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The 10 most interesting philosophical theories

The 10 most interesting philosophical theories

May 26, 2024

If something has characterized philosophy throughout history, it has been the great number of thought paradigms that it has created.

Among the great thinkers the most original, great and even crazy philosophical theories have been born , and many of them have left a mark in our way of interpreting reality and our personal relationships.

The 10 most relevant philosophical theories

Not all philosophical theories have had the same weight; some have been forgotten quickly, while others, outdated or not, continue to resonate in our consciousness help us understand part of our experiences at certain times. Next we will give a brief review of them.

1. Theory of ideas of Plato

This philosopher of ancient Greece is one of the most remembered for the influence he has had on Western culture hundreds of years before it existed.

The belief that the senses deceive us and that the reality exists independently of our opinions and points of view was formulated in the theory of the ideas of Plato of extensive form, which distanced this thinker from the sophists, who professed a very convenient relativism to do business with courses of oratory.

On the other hand, this philosophical theory has its roots in the particular conception that Plato had of reality: for him, what really exists are perfect ideas of things, and what we usually understand by matter is nothing more than a mirage, an imperfect reflection of those essences that they try to imitate.

  • Related article: "Plato's theory of ideas"

2. Theory of the eternal return of Nietzsche

The German philosopher Friedrich Nietzsche embodied his vitalist thought through his theory of the eternal return . This is based on the idea that the life to aspire to is the one that we wish would be repeated infinitely, not only in relation to what happens around us, but also including our thoughts and emotions in that loop eternal.

3. The soul in the body, by René Descartes

Descartes was one of the main representatives of dualism, the doctrine according to which reality is composed of at least two elements of the same hierarchical category that are independent of each other.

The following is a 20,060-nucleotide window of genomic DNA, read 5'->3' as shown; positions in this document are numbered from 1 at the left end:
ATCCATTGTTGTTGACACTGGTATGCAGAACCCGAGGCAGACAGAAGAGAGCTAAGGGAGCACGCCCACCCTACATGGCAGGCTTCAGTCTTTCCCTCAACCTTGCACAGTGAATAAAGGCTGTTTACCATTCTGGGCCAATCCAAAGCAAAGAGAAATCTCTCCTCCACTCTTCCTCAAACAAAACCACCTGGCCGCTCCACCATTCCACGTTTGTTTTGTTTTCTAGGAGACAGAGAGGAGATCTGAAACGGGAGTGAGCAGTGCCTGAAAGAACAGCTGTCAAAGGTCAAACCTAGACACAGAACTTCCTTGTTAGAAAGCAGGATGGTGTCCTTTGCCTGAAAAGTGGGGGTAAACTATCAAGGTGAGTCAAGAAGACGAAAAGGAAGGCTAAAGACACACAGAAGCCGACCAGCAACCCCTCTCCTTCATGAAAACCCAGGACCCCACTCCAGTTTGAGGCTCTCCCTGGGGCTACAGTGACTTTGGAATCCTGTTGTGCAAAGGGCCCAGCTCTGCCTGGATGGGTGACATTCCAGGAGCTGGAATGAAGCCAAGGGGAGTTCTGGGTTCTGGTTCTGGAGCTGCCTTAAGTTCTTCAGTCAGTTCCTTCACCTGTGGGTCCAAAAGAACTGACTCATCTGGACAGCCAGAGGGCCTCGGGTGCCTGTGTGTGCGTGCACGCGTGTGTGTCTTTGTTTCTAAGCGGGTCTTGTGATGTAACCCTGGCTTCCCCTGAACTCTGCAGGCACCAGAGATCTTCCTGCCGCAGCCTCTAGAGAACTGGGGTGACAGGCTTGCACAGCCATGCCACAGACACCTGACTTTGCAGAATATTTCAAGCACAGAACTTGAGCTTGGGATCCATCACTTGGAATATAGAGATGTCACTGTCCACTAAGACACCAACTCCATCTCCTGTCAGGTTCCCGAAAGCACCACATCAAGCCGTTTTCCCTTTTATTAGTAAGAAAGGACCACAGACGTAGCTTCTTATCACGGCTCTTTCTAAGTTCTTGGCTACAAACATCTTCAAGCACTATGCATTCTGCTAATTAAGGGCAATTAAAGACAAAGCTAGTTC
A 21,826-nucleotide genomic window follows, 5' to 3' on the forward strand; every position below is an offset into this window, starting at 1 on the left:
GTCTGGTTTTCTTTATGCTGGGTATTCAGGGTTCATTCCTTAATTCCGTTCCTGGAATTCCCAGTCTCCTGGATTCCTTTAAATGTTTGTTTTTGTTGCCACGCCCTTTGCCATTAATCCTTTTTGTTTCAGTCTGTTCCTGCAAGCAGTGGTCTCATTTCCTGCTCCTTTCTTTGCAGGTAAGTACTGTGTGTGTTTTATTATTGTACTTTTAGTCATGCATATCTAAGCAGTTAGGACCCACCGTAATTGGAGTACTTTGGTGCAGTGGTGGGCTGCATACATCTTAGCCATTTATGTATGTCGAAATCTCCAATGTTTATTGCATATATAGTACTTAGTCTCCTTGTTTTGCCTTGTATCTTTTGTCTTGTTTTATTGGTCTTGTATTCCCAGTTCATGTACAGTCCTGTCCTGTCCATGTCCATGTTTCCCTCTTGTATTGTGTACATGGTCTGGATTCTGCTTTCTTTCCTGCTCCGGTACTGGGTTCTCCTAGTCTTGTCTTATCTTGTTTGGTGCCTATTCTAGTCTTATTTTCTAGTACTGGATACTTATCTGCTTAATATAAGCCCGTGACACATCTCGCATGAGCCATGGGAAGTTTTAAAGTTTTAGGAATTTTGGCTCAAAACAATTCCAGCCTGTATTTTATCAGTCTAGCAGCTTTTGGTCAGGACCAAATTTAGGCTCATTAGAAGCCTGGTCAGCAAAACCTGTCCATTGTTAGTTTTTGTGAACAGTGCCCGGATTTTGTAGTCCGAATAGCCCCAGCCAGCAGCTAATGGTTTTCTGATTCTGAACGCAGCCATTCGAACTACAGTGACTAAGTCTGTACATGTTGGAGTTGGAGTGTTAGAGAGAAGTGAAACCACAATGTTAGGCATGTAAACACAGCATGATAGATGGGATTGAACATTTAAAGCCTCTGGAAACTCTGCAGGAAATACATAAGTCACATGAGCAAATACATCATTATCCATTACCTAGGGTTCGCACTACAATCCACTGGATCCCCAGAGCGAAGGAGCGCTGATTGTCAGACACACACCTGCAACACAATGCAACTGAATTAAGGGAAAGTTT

This French thinker, in particular, developed extensively a theory according to which in every human being there is a body and a spiritual substance that directs it and that it is the source of our consciousness.

4. William James pragmatic theory

William James was not only one of the most important philosophers of his time, but he was also one of the founders of psychology as a science. One of his most revolutionary ideas was that our beliefs have a real effect on the kind of life we ​​experience. Believing in one thing or another may be what leads us to die or to build very good standards of living. His way of thinking was an appeal to act as if our actions make the difference to allow this norm to be fulfilled thanks to our aspirations and beliefs.

5. Mary Wollstonecraft's Theory of Equitable Education

In the eighteenth century the common sentio dictated that men and women should receive a different education that adapted to their different "natures". This idea was challenged by Mary Wollstonecraft, who did something revolutionary: to question the idea that the fact that men and women behave differently means that this must be the case in all cases or even socially promoted.

In short, this reference to early feminism indicated that, regardless of our biological characteristics, we are all human beings and by default we deserve equal treatment regardless of any discrimination .

6. Rousseau's theory of the good savage